Objectives. The systematic parasagittal sextant biopsy technique under transrectal ultrasound guidance, routinely performed to diagnose and stage prostate cancer, has been shown to outperform directed or random biopsies, revolutioning our ability to detect carcinoma of the prostate. Different biopsy schemes have been proposed with similar positive percentage of cancer detection. The present study evaluate from the patient's prespective the complications with the use of two different systematic biopsy protocols with 14 and 8 cores. Material and Methods. Between January 1999 and February 2000, 177 consecutive patients, mean age 64.1 ± 7,7 years, referred for normal screening digital rectal examination (DRE) and prostate specific antigen (PSA) level 4 - 10 ng/ml, were submitted to a transrectal US examination followed by lesion directed and 14 scheme systematic biopsies to detect prostate cancer. Biopsies were obtained from conventional sextant biopsies (6 core) and 3 alternate sites which included: the right and left extreme lateral peripheral zone between anterior tissue and posterior gland base (2 core); the right and left transition zone, immediately adjacent to the urethra anterior and posterior (4 core) and the right and left central gland in the mid zone typical of benign prostatic hyperplasia (BPH) (2 core). All specimens were separated for specific location identification. Cancer was identified in 61 patients (34.46%). Traditional sextant biopsies showed 23 patients (37.7%) with positive core to detect cancer, while a sextant regimen incorporating lateral peripheral zone biopsies and transitional zone detected 19 cancer (31.1%). The combination of lateral peripheral and transitional zone alone detected cancer in 59 patients. No cancer was detected in central gland. The lateral peripheral zone was the most frequently positive site biopsy followed by the transitional zone. According the results of our study from April 2000 we started to consider a novel scheme to reduce number of biopsies mantaining the same sensitivity. A subsequent group of 121 patients, mean age 61 ± 4,6 years, enrolled from April 2000 to May 2001, underwent a transrectal US examination followed by lesion directed and 8 scheme systematic biopsies. None of the patients had previously undergone prostate biopsy. In all patients a visual analog score (VAS) questionnaire about pain and complications was obtained 7 days after the procedure. Results. Of the 149 patients who completed the questionnaire 9,9% found the procedure moderately to extremely painful afterwards, with a VAS > 5, the commonest of these complications being pain and voiding difficulties with a mean value of 15,8%, systemic symptoms as fever of sweats with a mean value of 7,65% of cases. Between the two groups submitted to 14 or 8 scheme biopsies, we detect a statistically significant difference for urethral bleeding (7,3% vs 4,9% p value 0,05) and rectal bleeding (10,3% vs 3,7% p value 0,04), systemic symptoms 10,3% vs 5,0% p value 0,05) and painful voiding afterwards (5,8% vs 2,4% p value 0,02). Conclusions. Ultrasound guided transrectal biopsy of the prostate is a well tolerated and effective method for obtaining multiple biopsy specimens from the prostate with low incidence of serious complications. The absolute value of referred complications with VAS <5 results high, but the rate of major complications results low. The 8 biopsy scheme, including sampling in peripherial zone at midgland and transition zone periuretrally toward the base, should be considered in a initial biopsy scheme to reduce number of biopsy and enhancing sensitivity, with a significant less degree of complication rate compared to a extensive 14 biopsy scheme.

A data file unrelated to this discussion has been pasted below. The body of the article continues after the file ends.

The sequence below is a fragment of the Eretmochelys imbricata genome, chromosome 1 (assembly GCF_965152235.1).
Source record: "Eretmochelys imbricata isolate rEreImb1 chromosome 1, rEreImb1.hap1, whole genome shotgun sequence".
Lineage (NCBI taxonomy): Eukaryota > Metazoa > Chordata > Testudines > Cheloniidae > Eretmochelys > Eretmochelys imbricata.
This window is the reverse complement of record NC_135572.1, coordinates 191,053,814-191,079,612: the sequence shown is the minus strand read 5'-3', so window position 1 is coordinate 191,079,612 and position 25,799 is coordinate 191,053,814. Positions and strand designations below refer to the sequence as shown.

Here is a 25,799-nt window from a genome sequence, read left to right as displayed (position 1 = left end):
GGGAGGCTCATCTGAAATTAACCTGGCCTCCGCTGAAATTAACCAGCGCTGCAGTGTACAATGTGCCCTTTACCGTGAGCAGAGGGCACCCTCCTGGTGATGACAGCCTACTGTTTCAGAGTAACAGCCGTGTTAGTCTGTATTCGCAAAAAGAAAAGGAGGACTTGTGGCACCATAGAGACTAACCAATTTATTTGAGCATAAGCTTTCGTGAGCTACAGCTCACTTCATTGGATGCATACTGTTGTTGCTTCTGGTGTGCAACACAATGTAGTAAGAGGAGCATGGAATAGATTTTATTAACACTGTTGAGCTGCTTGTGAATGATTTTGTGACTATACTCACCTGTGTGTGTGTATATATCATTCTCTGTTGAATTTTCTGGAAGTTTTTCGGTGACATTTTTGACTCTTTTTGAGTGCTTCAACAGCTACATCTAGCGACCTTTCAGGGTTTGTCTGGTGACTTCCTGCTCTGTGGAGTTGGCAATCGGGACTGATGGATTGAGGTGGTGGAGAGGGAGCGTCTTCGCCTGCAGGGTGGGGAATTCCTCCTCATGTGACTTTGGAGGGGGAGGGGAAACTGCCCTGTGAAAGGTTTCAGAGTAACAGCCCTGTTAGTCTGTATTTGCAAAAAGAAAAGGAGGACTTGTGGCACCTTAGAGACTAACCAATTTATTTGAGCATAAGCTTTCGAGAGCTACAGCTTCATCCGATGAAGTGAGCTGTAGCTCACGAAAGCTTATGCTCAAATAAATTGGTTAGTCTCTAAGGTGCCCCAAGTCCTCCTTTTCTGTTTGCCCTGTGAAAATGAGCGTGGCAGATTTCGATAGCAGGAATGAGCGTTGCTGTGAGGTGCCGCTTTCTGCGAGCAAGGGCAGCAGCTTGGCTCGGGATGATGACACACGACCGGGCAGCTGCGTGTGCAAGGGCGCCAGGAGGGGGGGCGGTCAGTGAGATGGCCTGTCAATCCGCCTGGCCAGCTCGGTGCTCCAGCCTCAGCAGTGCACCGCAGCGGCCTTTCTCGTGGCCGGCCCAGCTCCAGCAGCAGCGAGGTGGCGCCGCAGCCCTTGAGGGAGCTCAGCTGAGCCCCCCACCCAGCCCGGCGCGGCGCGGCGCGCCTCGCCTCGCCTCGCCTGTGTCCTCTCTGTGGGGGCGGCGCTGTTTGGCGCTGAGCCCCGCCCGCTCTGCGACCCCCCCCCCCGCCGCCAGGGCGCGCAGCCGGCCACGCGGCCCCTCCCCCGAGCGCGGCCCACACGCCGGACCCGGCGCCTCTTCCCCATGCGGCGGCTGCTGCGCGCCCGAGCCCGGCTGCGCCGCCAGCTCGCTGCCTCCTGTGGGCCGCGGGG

|Number of pages||6|
|Journal||Archivio Italiano di Urologia e Andrologia|
|Publication status||Published - Mar 2003|
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